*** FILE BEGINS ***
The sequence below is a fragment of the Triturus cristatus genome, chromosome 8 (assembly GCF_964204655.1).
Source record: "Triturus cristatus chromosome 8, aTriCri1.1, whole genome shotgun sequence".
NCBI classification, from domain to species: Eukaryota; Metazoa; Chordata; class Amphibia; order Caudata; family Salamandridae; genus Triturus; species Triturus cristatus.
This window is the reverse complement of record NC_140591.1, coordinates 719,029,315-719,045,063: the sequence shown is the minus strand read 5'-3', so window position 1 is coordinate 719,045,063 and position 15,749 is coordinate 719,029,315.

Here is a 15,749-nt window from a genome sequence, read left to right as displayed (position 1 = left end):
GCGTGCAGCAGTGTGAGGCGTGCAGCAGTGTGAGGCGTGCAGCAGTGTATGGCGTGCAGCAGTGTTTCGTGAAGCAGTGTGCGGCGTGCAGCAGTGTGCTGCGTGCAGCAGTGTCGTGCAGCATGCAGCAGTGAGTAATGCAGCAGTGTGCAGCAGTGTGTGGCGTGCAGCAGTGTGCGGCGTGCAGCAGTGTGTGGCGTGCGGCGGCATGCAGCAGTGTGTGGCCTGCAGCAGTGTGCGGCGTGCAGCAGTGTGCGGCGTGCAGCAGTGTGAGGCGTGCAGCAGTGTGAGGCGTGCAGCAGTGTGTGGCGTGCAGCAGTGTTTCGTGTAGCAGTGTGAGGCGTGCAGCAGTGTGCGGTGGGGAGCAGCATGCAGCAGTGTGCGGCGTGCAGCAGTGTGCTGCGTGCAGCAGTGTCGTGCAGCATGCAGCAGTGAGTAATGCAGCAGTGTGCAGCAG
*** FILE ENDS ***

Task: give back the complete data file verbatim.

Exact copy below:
The sequence below is a fragment of the Triturus cristatus genome, chromosome 8 (assembly GCF_964204655.1).
Source record: "Triturus cristatus chromosome 8, aTriCri1.1, whole genome shotgun sequence".
NCBI classification, from domain to species: Eukaryota; Metazoa; Chordata; class Amphibia; order Caudata; family Salamandridae; genus Triturus; species Triturus cristatus.
This window is the reverse complement of record NC_140591.1, coordinates 719,029,315-719,045,063: the sequence shown is the minus strand read 5'-3', so window position 1 is coordinate 719,045,063 and position 15,749 is coordinate 719,029,315.

Here is a 15,749-nt window from a genome sequence, read left to right as displayed (position 1 = left end):
GCGTGCAGCAGTGTGAGGCGTGCAGCAGTGTGAGGCGTGCAGCAGTGTATGGCGTGCAGCAGTGTTTCGTGAAGCAGTGTGCGGCGTGCAGCAGTGTGCTGCGTGCAGCAGTGTCGTGCAGCATGCAGCAGTGAGTAATGCAGCAGTGTGCAGCAGTGTGTGGCGTGCAGCAGTGTGCGGCGTGCAGCAGTGTGTGGCGTGCGGCGGCATGCAGCAGTGTGTGGCCTGCAGCAGTGTGCGGCGTGCAGCAGTGTGCGGCGTGCAGCAGTGTGAGGCGTGCAGCAGTGTGAGGCGTGCAGCAGTGTGTGGCGTGCAGCAGTGTTTCGTGTAGCAGTGTGAGGCGTGCAGCAGTGTGCGGTGGGGAGCAGCATGCAGCAGTGTGCGGCGTGCAGCAGTGTGCTGCGTGCAGCAGTGTCGTGCAGCATGCAGCAGTGAGTAATGCAGCAGTGTGCAGCAG